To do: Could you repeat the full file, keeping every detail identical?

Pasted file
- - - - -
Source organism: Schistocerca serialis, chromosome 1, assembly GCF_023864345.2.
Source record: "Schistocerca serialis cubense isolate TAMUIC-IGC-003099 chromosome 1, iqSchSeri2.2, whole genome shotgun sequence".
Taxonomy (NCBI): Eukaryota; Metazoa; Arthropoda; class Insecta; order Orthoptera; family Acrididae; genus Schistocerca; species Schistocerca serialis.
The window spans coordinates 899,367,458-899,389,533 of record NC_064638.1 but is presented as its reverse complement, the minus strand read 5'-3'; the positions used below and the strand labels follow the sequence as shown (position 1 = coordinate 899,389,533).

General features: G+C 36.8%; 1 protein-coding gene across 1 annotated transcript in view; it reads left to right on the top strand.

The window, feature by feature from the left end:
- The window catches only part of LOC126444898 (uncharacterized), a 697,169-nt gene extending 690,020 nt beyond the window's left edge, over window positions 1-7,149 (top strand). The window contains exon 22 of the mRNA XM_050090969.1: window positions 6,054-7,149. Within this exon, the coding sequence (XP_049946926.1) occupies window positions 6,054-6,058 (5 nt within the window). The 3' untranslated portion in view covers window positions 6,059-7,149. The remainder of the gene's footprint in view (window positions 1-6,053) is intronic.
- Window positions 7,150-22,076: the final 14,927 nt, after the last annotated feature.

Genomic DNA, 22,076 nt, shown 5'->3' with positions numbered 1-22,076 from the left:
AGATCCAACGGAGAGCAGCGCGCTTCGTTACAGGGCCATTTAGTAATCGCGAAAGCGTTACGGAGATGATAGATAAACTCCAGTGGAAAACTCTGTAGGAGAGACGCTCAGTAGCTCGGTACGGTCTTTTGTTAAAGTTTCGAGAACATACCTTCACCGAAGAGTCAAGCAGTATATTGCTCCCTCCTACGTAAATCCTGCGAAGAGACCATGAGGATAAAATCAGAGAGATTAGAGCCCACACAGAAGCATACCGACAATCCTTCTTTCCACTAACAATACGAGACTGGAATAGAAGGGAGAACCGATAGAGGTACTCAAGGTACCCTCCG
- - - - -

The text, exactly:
Source organism: Schistocerca serialis, chromosome 1, assembly GCF_023864345.2.
Source record: "Schistocerca serialis cubense isolate TAMUIC-IGC-003099 chromosome 1, iqSchSeri2.2, whole genome shotgun sequence".
Taxonomy (NCBI): Eukaryota; Metazoa; Arthropoda; class Insecta; order Orthoptera; family Acrididae; genus Schistocerca; species Schistocerca serialis.
The window spans coordinates 899,367,458-899,389,533 of record NC_064638.1 but is presented as its reverse complement, the minus strand read 5'-3'; the positions used below and the strand labels follow the sequence as shown (position 1 = coordinate 899,389,533).

General features: G+C 36.8%; 1 protein-coding gene across 1 annotated transcript in view; it reads left to right on the top strand.

The window, feature by feature from the left end:
- The window catches only part of LOC126444898 (uncharacterized), a 697,169-nt gene extending 690,020 nt beyond the window's left edge, over window positions 1-7,149 (top strand). The window contains exon 22 of the mRNA XM_050090969.1: window positions 6,054-7,149. Within this exon, the coding sequence (XP_049946926.1) occupies window positions 6,054-6,058 (5 nt within the window). The 3' untranslated portion in view covers window positions 6,059-7,149. The remainder of the gene's footprint in view (window positions 1-6,053) is intronic.
- Window positions 7,150-22,076: the final 14,927 nt, after the last annotated feature.

Genomic DNA, 22,076 nt, shown 5'->3' with positions numbered 1-22,076 from the left:
AGATCCAACGGAGAGCAGCGCGCTTCGTTACAGGGCCATTTAGTAATCGCGAAAGCGTTACGGAGATGATAGATAAACTCCAGTGGAAAACTCTGTAGGAGAGACGCTCAGTAGCTCGGTACGGTCTTTTGTTAAAGTTTCGAGAACATACCTTCACCGAAGAGTCAAGCAGTATATTGCTCCCTCCTACGTAAATCCTGCGAAGAGACCATGAGGATAAAATCAGAGAGATTAGAGCCCACACAGAAGCATACCGACAATCCTTCTTTCCACTAACAATACGAGACTGGAATAGAAGGGAGAACCGATAGAGGTACTCAAGGTACCCTCCG